Interactive Media Meets Embroidery
If you've flipped through a magazine or a catalog, or picked up a product in a store lately, you may have noticed a square bar code design on advertisements or packaging.
These are QR codes--or Quick Response codes. Like the UPC bar codes we're all familiar with, they can be read by imaging devices, such as infrared scanners or your smartphone's camera, and any type of information can be embedded in the codes.
Mary Collen, a contestant in the Independent Pattern Company Association's 2013 Ticket to Paradise Contest, used a QR code in an innovative way to add an interactive element to her contest garment. Mary created a QR code using a free QR code generator she found online (search "QR code") and imported the graphic file into her Bernina Embroidery Designer Plus software. The software converted the QR code into stitches for a design, which Mary then embroidered on each breast of the ski jacket she made for the IPCA contest.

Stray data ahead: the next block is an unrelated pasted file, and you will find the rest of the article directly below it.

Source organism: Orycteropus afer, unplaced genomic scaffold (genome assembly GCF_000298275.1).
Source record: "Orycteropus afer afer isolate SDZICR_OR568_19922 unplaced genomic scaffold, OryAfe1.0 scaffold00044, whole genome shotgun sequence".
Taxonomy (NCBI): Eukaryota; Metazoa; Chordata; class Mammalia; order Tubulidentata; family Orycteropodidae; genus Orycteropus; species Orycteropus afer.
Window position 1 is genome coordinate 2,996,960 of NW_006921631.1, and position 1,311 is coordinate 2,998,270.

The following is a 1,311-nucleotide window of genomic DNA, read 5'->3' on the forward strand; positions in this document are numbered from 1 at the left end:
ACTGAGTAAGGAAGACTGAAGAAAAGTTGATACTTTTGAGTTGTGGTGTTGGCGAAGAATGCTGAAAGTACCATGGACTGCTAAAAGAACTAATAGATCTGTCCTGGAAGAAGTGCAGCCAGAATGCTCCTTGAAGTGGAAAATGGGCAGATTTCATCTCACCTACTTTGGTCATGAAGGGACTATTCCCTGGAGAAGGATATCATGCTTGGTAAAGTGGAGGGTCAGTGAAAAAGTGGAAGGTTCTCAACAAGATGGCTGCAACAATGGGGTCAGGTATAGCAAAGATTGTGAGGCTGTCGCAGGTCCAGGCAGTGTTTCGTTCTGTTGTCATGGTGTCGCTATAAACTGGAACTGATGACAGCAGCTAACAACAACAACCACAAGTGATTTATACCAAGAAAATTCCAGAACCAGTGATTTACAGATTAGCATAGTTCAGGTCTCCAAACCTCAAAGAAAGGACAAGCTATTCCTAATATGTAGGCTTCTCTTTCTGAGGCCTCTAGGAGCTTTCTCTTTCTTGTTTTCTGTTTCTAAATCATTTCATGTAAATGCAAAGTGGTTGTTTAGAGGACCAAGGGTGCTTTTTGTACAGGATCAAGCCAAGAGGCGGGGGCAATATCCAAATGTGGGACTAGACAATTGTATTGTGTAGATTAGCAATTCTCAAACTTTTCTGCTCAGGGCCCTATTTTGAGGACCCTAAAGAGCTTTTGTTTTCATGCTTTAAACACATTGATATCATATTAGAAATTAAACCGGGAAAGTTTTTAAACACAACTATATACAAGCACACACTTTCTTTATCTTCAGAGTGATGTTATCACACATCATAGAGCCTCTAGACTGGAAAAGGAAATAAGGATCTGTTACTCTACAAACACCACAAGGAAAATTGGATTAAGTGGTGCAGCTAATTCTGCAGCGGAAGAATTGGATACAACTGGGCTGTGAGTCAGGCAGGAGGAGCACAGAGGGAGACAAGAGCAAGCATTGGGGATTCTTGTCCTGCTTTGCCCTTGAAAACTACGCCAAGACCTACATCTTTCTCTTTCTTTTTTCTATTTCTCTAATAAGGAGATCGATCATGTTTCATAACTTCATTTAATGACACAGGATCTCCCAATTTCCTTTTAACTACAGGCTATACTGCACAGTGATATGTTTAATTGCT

When someone scans the QR code with a smartphone, the device launches SewJazzyParadise.com, a website that Mary created for her contest entry. The site displays a fabric design she used for the jacket's lining and plays the song that popped into her head when she read the contest theme: "Two Tickets to Paradise" by Eddie Monie.
Mary says that sewing professionals should consider the uses of embroidered QR codes on their garment creations or on other sewn marketing materials. They're an inexpensive and easy way to drive traffic to a website or social media page, interact with potential customers on the go, send people more information about products as they're shopping, link to coupons or special discounts; or link to videos, audio descriptions, or directions for use.
Home sewers can use QR codes, too--consider the benefits of an embroidered QR code on a lost dog's sweater or coat, or on a child's backpack.
Have you ever used a QR code? Would you ever consider integrating one into a garment you made?